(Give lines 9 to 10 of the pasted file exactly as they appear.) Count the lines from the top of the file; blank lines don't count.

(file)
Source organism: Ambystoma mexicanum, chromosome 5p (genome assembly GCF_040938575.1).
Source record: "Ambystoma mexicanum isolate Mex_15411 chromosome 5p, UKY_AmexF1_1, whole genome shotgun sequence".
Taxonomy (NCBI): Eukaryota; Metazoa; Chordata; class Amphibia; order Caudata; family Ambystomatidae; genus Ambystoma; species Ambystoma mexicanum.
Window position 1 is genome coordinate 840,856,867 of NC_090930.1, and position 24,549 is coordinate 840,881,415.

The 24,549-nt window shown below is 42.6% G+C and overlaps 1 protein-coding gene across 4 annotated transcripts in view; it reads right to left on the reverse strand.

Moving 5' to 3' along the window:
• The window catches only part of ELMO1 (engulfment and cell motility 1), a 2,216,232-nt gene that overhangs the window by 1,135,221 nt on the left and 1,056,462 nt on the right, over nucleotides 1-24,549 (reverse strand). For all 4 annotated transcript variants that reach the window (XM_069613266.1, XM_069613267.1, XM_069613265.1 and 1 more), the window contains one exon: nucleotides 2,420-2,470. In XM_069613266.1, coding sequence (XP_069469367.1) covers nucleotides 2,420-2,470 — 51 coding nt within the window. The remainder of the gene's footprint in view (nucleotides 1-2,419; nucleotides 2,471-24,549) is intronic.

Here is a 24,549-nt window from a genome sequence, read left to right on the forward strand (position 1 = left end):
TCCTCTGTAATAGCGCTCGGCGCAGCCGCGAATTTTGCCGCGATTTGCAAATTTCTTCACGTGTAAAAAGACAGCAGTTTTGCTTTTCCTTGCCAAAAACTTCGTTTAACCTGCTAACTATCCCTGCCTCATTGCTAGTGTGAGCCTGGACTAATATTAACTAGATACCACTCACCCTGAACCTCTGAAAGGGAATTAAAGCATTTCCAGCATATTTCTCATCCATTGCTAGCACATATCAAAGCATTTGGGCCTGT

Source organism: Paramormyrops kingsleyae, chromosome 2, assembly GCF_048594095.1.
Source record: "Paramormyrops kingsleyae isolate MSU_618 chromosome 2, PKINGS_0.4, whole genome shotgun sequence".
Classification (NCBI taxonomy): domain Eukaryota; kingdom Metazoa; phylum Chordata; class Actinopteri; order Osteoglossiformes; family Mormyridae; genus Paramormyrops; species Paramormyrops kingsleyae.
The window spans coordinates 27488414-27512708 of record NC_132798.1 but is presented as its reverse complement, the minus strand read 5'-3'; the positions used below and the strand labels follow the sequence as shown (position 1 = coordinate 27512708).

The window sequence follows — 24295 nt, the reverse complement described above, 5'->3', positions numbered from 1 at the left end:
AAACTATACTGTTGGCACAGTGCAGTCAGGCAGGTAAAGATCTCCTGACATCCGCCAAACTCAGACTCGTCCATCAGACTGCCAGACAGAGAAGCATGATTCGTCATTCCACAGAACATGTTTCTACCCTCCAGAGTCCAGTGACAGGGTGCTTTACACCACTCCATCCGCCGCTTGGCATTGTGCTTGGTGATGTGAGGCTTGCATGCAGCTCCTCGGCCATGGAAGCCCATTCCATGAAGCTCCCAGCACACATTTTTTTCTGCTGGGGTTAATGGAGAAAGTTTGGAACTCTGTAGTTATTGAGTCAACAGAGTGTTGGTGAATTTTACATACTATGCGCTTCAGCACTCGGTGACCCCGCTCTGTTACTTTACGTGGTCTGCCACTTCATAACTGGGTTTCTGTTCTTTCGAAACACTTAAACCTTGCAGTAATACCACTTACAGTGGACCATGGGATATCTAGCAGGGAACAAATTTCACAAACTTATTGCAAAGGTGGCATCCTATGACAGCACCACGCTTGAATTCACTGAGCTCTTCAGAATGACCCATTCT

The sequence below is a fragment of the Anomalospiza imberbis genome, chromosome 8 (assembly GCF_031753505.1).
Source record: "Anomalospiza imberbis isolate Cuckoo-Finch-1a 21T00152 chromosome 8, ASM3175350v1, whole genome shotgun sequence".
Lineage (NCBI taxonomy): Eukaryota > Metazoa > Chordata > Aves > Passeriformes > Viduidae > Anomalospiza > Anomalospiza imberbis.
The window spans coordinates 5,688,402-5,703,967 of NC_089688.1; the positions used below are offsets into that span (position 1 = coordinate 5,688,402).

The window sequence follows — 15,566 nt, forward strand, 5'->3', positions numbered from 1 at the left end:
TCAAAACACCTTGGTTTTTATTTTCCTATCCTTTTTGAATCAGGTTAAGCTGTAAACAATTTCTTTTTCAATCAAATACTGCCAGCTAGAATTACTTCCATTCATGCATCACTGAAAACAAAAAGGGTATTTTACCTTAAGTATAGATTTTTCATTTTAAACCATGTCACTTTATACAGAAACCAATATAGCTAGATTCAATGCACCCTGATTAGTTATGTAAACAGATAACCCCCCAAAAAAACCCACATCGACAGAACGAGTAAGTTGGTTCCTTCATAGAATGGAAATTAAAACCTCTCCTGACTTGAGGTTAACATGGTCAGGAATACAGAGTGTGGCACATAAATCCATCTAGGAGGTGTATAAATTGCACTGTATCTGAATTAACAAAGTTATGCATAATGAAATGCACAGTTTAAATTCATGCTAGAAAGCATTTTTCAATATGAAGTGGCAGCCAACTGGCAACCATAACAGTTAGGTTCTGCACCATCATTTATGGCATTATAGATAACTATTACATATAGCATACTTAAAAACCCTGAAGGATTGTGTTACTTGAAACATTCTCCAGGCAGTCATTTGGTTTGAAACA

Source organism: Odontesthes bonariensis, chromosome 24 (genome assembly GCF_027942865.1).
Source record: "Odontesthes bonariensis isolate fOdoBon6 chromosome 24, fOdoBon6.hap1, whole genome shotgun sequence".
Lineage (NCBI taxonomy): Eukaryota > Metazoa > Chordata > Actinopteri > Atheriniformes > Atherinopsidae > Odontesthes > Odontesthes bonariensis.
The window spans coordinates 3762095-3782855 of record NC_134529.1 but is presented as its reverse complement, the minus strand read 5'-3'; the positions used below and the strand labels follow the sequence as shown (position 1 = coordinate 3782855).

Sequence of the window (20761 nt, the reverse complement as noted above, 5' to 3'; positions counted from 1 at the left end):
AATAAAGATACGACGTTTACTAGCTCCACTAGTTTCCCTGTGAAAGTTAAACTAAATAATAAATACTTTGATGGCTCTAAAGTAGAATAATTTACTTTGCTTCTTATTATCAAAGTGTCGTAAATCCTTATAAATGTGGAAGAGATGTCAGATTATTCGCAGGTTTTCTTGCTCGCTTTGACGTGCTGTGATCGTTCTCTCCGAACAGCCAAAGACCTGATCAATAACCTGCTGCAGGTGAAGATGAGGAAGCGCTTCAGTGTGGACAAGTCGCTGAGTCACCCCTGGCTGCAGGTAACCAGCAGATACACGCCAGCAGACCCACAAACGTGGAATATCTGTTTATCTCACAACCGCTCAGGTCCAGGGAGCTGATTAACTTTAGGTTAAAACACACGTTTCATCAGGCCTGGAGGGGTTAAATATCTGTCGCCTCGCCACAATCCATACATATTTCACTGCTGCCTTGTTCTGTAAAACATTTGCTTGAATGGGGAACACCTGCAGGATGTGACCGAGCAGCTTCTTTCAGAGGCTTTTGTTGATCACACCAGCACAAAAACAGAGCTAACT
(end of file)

TCCTCTGTAATAGCGCTCGGCGCAGCCGCGAATTTTGCCGCGATTTGCAAATTTCTTCACGTGTAAAAAGACAGCAGTTTTGCTTTTCCTTGCCAAAAACTTCGTTTAACCTGCTAACTATCCCTGCCTCATTGCTAGTGTGAGCCTGGACTAATATTAACTAGATACCACTCACCCTGAACCTCTGAAAGGGAATTAAAGCATTTCCAGCATATTTCTCATCCATTGCTAGCACATATCAAAGCATTTGGGCCTGT

Source organism: Paramormyrops kingsleyae, chromosome 2, assembly GCF_048594095.1.